how to integrate career education into english teaching l.
Skip this Video
Loading SlideShow in 5 Seconds..
How to integrate Career Education into English Teaching PowerPoint Presentation
Download Presentation
How to integrate Career Education into English Teaching

Loading in 2 Seconds...

play fullscreen
1 / 45

How to integrate Career Education into English Teaching - PowerPoint PPT Presentation

  • Uploaded on

How to integrate Career Education into English Teaching. 文化國中 December 16, 2004. Presented by. Mary Sue Sroda, PhD TESOL Consultant Yilan Teacher Training Center Yilan City E-Mail: Outline. Introduction and overview Definitions: What is Career Education?

I am the owner, or an agent authorized to act on behalf of the owner, of the copyrighted work described.
Download Presentation

PowerPoint Slideshow about 'How to integrate Career Education into English Teaching' - LionelDale

An Image/Link below is provided (as is) to download presentation

Download Policy: Content on the Website is provided to you AS IS for your information and personal use and may not be sold / licensed / shared on other websites without getting consent from its author.While downloading, if for some reason you are not able to download a presentation, the publisher may have deleted the file from their server.

- - - - - - - - - - - - - - - - - - - - - - - - - - E N D - - - - - - - - - - - - - - - - - - - - - - - - - -
Presentation Transcript
presented by
Presented by

Mary Sue Sroda, PhD

TESOL Consultant

Yilan Teacher Training Center

Yilan City


  • Introduction and overview
  • Definitions: What is Career Education?
  • Approaches and Perspectives
  • Levels of School-based initiatives
  • Classroom-based initiatives
  • Sample activities and projects
  • Workshop-developing your own activities (by discipline)
what do you want to be when you grow up
What do you want to be when you grow up?
  • Research shows that children as young as five years old can answer this question.

In the US, popular answers from children are “ballerina,”“astronaut,”“doctor” and “President of the United States.”

(This reflects the cultural value that choosing a career is considered an important decision.)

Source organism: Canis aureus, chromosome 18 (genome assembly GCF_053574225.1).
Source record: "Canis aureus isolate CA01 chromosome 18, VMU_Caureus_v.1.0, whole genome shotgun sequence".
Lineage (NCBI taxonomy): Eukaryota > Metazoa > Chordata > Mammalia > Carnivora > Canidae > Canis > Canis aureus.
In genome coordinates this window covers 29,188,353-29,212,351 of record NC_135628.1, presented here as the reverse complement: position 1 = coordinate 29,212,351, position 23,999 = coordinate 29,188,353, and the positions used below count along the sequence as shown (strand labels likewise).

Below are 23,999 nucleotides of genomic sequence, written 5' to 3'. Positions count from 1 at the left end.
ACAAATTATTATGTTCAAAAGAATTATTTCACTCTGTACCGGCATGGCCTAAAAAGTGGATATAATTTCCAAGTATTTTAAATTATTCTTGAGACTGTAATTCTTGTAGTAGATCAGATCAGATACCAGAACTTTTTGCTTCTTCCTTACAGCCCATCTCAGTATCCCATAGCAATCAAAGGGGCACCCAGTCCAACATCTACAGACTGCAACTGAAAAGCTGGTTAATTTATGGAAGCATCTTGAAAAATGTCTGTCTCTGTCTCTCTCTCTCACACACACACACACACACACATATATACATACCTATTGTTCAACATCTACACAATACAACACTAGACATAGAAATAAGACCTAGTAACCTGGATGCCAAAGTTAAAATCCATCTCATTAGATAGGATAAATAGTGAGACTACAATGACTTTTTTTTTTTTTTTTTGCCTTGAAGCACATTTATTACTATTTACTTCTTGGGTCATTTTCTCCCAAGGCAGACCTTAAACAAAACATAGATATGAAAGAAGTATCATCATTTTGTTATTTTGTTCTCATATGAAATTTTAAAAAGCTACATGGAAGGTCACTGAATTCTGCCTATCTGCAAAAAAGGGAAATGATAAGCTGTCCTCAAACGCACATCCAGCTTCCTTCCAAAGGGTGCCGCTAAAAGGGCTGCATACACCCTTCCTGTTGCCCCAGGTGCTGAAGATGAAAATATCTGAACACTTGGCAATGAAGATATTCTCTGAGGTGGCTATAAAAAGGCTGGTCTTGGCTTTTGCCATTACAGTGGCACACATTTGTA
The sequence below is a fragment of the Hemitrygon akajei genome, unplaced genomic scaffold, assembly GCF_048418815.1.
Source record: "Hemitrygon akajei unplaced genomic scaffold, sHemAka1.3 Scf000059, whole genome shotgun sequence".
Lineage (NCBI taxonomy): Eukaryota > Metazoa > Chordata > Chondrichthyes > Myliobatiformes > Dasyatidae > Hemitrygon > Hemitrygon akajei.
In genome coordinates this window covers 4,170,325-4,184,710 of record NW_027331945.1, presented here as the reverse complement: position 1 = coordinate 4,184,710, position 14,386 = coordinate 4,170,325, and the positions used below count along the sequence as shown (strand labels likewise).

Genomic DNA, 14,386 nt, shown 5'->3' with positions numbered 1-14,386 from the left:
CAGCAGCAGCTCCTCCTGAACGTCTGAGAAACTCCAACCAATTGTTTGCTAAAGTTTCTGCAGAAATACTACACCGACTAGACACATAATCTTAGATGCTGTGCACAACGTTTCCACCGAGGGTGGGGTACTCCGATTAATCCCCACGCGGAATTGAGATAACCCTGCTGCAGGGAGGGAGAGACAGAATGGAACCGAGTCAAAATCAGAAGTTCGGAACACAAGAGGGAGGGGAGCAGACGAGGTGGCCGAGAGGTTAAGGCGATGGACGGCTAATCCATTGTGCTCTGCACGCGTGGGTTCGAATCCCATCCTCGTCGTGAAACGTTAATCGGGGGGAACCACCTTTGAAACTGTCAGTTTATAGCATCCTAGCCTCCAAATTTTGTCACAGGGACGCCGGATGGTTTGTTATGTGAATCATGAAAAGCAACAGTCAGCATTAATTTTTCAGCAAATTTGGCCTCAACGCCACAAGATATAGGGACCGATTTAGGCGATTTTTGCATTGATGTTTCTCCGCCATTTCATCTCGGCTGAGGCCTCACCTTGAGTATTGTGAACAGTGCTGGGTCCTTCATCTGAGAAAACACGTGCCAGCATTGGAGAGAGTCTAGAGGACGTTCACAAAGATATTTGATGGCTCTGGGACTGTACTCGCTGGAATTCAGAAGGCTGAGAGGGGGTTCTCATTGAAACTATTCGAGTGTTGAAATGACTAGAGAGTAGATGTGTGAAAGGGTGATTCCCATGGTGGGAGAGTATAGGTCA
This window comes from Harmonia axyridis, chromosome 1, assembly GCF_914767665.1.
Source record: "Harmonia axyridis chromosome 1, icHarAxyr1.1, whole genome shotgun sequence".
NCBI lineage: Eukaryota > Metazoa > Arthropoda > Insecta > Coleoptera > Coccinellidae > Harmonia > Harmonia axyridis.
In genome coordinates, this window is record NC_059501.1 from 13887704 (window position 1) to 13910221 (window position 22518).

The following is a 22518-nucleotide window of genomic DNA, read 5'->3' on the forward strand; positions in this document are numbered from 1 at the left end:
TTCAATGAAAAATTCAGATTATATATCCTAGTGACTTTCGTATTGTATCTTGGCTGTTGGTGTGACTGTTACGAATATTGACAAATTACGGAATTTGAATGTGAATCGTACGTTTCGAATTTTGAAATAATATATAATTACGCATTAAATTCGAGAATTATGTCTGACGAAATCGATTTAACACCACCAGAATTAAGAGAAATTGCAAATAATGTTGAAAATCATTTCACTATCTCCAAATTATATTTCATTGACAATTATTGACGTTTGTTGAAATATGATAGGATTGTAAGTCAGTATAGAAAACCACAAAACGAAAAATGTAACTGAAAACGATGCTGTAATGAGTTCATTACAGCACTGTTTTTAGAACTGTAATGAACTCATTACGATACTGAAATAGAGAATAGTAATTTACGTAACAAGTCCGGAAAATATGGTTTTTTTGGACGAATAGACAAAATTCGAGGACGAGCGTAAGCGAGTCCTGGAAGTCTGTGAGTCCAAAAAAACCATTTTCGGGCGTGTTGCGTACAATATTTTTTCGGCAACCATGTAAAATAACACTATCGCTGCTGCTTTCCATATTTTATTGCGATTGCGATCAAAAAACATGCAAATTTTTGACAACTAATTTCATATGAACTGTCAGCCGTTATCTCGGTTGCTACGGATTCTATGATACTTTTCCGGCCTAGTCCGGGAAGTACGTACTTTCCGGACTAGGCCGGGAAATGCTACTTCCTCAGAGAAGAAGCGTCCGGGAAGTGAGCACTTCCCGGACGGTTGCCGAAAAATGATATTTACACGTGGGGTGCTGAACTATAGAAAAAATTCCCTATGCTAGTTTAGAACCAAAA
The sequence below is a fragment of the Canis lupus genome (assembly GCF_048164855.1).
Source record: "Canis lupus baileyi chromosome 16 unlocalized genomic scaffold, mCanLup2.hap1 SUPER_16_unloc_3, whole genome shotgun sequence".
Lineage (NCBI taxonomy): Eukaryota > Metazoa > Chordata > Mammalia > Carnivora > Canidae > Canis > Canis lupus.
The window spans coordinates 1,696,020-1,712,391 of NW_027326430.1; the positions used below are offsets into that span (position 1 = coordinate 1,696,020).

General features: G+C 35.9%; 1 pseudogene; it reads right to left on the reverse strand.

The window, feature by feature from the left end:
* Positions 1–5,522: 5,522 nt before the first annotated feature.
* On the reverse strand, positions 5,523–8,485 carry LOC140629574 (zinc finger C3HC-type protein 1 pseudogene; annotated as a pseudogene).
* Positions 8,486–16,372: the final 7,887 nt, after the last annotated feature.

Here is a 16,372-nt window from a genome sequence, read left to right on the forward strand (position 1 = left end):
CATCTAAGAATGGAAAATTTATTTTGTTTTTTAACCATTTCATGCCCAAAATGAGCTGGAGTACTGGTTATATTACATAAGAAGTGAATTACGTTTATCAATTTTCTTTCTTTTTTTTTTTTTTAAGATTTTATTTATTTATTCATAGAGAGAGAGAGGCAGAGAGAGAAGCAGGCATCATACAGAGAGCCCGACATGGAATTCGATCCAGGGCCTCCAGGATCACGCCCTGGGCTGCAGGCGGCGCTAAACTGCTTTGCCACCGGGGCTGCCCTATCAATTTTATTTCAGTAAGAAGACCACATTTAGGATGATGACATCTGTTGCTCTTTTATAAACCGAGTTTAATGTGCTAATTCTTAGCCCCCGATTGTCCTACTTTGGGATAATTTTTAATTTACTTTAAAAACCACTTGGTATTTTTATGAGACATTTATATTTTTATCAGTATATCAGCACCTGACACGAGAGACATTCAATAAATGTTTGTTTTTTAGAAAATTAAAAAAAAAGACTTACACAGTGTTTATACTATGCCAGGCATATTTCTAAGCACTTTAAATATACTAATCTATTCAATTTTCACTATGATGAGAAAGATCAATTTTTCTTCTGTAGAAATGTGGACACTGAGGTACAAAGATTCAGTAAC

what is career education
What is career education?

To understand modern definitions of “career education,” it is useful to look back on very old perspectives of how people chose jobs and careers.

old view of career choices 1 really old
Old view of career choices #1:(really old)

You have no real choice

In ancient times, there weren’t that many jobs. A man might become a farmer, a tradesperson, an artisan, a soldier, a scholar, a religious person or a ruler.

Women became wives and mothers and were responsible for raising the young.

What job you got often depended on what your father did.

old view of career choices 2 slightly old
Old view of career choices #2: (slightly old)

Your job is solely based on your ability

The idea used to be that what you are good at automatically determines your job. If you were good at math, everyone assumed you would be an engineer even if you didn’t want to.

Currently, ability still plays a role, but less of one.

old view of career choices 3 slightly old
Old view of career choices #3:(slightly old)

Once you pick a career,

the hard part is over.

Up to a few years ago, a popular idea was that you got a job with one company and stayed with it until you retired.

Now, in the US, many people change jobs or careers 2-3 times throughout his/her working life.

definitions jobs occupations careers
Definitions: Jobs, Occupations, Careers

JOB: A JOB is a paid position requiring a group of specific attributes and skills that enable a person to perform tasks in an organization either part-time or full-time for a short or long duration.

definitions jobs occupations careers10
Definitions: Jobs, Occupations, Careers

OCCUPATION: An OCCUPATION is defined as a group of similar jobs found in different industries or organizations.